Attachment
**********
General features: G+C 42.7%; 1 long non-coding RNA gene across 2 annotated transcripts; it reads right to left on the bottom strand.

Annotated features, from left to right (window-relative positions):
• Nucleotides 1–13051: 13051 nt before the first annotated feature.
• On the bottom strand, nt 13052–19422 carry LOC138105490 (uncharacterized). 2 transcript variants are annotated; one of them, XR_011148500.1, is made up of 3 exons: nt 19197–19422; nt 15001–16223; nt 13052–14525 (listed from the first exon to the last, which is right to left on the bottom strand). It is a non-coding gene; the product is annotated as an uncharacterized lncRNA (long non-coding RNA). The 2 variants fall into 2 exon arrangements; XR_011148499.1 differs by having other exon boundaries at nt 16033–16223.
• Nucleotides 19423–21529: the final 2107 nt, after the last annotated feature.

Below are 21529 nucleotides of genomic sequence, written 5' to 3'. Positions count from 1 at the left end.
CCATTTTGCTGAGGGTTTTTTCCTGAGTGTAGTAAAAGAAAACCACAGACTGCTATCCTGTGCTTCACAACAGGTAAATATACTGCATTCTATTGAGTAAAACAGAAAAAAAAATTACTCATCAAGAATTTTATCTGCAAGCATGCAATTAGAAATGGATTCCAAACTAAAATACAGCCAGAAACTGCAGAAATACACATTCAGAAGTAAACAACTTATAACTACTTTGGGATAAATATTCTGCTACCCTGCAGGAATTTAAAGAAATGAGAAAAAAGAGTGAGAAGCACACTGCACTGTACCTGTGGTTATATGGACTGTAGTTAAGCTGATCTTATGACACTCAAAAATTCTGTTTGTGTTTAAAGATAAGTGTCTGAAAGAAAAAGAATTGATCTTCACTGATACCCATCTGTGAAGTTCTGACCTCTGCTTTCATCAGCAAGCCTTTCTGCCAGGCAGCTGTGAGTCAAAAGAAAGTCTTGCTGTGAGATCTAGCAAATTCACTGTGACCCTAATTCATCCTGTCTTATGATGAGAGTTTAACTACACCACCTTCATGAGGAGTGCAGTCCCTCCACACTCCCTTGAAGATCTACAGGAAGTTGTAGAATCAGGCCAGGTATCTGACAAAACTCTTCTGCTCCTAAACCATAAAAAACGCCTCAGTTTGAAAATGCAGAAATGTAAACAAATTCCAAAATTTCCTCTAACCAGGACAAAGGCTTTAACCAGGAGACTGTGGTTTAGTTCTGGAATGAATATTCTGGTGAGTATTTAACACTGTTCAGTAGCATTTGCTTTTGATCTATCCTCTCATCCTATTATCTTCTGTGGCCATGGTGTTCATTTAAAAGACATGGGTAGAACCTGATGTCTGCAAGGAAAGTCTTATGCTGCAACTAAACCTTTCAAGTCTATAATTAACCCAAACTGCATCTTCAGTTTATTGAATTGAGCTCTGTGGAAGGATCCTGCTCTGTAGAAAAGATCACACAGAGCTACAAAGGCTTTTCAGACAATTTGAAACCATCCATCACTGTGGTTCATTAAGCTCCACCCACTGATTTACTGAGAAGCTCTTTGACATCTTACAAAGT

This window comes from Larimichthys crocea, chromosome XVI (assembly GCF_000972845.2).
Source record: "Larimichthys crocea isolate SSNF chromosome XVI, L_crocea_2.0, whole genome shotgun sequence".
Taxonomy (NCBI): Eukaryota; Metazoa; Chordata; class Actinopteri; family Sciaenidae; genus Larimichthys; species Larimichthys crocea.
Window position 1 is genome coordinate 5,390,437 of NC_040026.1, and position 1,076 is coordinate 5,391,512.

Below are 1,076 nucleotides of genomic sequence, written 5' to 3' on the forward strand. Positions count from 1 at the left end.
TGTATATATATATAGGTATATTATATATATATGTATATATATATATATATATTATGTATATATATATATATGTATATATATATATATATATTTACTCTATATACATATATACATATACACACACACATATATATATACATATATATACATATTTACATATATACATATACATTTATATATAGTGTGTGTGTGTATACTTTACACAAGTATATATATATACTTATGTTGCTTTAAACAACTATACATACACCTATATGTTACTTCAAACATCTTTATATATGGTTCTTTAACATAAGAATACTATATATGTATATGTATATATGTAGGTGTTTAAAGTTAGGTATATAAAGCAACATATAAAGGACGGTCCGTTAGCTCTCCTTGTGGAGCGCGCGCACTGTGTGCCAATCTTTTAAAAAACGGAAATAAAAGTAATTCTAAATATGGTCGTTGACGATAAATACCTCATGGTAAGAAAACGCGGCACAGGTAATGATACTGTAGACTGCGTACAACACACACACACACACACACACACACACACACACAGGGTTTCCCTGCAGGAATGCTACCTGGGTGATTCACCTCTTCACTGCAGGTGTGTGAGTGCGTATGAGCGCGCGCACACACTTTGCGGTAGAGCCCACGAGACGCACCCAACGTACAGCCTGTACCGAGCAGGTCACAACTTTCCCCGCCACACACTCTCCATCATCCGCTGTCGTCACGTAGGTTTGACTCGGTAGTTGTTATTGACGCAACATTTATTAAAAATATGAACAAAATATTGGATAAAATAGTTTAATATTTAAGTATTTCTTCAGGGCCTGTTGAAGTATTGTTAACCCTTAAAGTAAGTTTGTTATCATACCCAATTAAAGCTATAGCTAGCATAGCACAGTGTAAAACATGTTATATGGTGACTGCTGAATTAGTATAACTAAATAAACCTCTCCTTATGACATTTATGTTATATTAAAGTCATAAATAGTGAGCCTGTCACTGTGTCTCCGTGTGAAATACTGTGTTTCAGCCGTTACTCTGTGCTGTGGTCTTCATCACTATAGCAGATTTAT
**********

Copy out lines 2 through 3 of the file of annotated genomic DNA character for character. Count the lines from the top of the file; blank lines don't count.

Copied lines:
Annotated features, from left to right (window-relative positions):
• Nucleotides 1–13051: 13051 nt before the first annotated feature.